Looking for the perfect present for the web developer in your life who has it all? Or perhaps you need to drop some not so subtle hints about what you want for Christmas? Either way, this list of top books will keep web designers and developers happy over the holidays.
When it comes to building robust applications, author Nicolas G. Bevacqua explains that 'bad design assures bad results.' So how can developers ensure their applications aren't doomed to fail from the very beginning? Luckily help is at hand in this guide
By following the advice in this book, available as either an eBook or print edition, developers will learn how to improve software quality and their development workflow. Starting out with optimised design processes, readers will eventually focus on designing modular components.
02. Responsive Web Design (opens in new tab)
Picking up where 2011's groundbreaking 'Responsive Web Design' book left off, this second edition is a fundamental resource for anyone working on the web.
Packed with a range of topics including design principles behind fluid grids and media queries, developers will also be able to follow along with examples by author Ethan Marcotte to get a better understanding of what makes web design tick.
03. Get Started in UX (opens in new tab)
Looking to learn more about UX, or maybe you want to start a career in the field? As with any career ambition, it takes a lot of research and effort to get started, but this book from UX Mastery (opens in new tab) gives you practical advice from the experts as well as a heap of bonus content to get your portfolio noticed. Who knows, with help from this book maybe 2016 will be your UX year?
04. The Internet of Things (opens in new tab)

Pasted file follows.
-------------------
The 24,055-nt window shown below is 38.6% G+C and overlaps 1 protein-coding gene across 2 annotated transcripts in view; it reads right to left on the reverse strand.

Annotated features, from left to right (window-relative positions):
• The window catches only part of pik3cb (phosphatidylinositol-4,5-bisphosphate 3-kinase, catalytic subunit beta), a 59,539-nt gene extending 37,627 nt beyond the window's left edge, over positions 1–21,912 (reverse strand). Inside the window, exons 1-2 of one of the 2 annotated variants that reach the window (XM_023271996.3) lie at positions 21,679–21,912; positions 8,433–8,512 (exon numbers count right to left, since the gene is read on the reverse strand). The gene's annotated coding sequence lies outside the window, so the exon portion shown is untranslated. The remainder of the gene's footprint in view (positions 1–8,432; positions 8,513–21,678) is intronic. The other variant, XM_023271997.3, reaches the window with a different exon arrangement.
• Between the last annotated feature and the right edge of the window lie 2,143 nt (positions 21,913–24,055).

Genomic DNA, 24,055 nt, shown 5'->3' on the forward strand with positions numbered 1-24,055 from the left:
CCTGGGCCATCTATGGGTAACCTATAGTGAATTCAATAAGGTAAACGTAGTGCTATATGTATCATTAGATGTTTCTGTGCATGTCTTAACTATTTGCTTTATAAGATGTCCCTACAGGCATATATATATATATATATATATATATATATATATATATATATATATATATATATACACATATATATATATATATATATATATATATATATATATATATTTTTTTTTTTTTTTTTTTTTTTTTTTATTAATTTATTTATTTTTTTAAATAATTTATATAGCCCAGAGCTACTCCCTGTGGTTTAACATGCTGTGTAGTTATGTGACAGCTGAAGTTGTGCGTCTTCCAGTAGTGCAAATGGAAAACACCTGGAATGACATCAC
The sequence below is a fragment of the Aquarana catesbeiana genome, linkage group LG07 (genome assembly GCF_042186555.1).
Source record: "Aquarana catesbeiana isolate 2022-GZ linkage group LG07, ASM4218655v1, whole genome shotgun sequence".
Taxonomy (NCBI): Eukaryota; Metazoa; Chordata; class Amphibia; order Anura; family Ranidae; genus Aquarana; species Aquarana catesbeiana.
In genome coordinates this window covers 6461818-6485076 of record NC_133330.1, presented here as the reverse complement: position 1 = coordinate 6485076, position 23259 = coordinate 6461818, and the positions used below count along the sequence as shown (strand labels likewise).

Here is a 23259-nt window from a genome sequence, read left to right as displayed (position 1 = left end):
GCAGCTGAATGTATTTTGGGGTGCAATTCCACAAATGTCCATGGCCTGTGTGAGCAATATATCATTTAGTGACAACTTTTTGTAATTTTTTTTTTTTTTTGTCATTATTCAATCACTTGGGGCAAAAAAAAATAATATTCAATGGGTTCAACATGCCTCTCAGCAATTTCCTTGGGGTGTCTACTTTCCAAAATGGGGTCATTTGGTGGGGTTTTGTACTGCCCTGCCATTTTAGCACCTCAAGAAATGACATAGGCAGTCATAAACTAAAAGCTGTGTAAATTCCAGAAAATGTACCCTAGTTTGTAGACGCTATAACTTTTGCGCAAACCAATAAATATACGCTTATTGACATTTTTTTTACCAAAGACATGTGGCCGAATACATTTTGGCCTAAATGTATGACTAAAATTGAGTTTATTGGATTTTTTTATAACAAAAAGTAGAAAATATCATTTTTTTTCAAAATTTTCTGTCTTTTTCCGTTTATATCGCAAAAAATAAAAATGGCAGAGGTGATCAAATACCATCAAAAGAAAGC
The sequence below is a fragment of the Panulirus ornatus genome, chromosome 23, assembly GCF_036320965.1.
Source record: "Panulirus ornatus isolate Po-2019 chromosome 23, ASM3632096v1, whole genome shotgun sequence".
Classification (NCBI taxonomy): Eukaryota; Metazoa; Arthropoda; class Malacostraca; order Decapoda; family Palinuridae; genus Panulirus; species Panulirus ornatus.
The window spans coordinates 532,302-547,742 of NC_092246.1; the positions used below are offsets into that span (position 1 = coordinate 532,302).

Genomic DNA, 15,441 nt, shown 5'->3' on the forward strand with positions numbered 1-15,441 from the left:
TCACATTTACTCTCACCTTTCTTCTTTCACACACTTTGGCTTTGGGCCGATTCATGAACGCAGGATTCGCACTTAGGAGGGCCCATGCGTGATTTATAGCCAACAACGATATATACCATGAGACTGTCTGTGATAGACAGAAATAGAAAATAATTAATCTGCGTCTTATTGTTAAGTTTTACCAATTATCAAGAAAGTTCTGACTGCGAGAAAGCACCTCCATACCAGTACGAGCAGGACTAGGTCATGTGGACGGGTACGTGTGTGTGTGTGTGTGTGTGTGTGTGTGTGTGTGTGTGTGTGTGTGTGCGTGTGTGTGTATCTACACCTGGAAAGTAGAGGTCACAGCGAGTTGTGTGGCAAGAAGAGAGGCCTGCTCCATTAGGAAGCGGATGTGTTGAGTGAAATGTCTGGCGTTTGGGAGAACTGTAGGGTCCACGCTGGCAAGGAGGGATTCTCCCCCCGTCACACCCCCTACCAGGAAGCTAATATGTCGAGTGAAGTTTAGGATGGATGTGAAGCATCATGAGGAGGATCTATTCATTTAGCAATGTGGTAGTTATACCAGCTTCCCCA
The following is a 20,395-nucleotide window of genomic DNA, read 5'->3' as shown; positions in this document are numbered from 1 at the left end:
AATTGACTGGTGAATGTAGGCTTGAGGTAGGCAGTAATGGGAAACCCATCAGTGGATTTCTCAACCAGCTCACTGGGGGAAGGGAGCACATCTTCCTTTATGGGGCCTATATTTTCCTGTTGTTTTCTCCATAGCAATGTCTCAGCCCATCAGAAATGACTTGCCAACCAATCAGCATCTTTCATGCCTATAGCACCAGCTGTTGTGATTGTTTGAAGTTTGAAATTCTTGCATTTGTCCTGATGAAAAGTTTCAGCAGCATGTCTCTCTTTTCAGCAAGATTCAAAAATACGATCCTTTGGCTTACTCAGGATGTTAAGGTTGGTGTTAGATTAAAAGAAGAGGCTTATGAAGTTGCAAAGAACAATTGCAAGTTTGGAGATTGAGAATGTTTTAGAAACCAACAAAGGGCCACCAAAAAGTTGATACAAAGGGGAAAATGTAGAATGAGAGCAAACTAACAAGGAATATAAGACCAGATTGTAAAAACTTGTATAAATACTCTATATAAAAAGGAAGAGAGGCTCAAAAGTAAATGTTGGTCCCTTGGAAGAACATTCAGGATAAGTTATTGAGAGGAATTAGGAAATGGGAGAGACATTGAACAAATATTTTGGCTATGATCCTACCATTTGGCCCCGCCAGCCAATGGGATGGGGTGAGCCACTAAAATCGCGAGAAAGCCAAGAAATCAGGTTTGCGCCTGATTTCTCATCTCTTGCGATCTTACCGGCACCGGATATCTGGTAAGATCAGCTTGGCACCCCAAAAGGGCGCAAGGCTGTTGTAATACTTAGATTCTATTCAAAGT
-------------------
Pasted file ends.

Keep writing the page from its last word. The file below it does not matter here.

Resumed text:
If you're a web developer in the need of a side project to scratch your creative itch, why not check out this book exploring the internet of things?
Crammed with fun projects for Arduino, Raspberry Pi and BeagleBone Black, you'll learn the basics of object-oriented programmingand relational databases. With straightforward illustrated explanations, you'll get devices in your home connected easily.
05. CSS Secrets (opens in new tab)
CSS expert Lea Verou has compiled this treasure trove of 47 undocumented techniques and tips for CSS developers to enjoy. Aimed at intermediate-to-advanced developers, this book will help readers to solve problems like borders, visual effects, typography and more with code.
06. How to Code in HTML5 and CSS3 (opens in new tab)
Master the art of making websites in HTML5 and CSS with this free eBook by Damian Wielgosik. Geared towards absolute coding beginners, this slim read covers basic concepts and techniques to help you build your first ever website.
Broken down into chapters covering site visuals, menus, forms and more, this coding codex ends on a series of useful links to help you take your skills to the next level.
07. Exploring ES6 (opens in new tab)
Currently free to enjoy online, this book will be updated with even more new information well into 2016. If you want to be on the cutting edge of coding developments, this is the perfect book for you.
08. Better CSS with Sass (opens in new tab)
Spent 2015 struggling to write clear and coherent CSS? This pocket guide by Cole Henley is here to rescue you from style sheet language headaches by introducing you to the wonder of Sass.
In no time you'll see how Sass can improve your workflow and make your CSS more flexible, strong and reusable. Cole will walk you through the basics of Sass, and by the time you've finished reading the guide you'll be able to build robust websites and deal with Sass errors.
09. Lean Websites (opens in new tab)
Slow, bloated websites are usually weighed down by plenty of unnecessary assets. Programmers can get their sites into shape with the practical performance advice in this book by Barbara Bermes.
Focussing mainly on front-end performance, this book looks at what might be dragging down your site speed, as well as showing you how to improve efficiency without sacrificing quality.
10. Color Theory in Web UI Design (opens in new tab)
Your website might be built with the leanest, cleanest code in the world, but if it looks ugly and delivers a bad user experience, all your work will be for nothing. With this crash course on colour theory by UXPin, you'll learn how to create a visually rich site that will please visitors.
Packed with straightforward examples including Mozilla, Squarespace, Cadbury and more, you'll see how the six main colour schemes apply to modern web design. What's more, you'll also get introduced to seven valuable colour tools to help you on your way.
Next page: 10 more web design books for Christmas...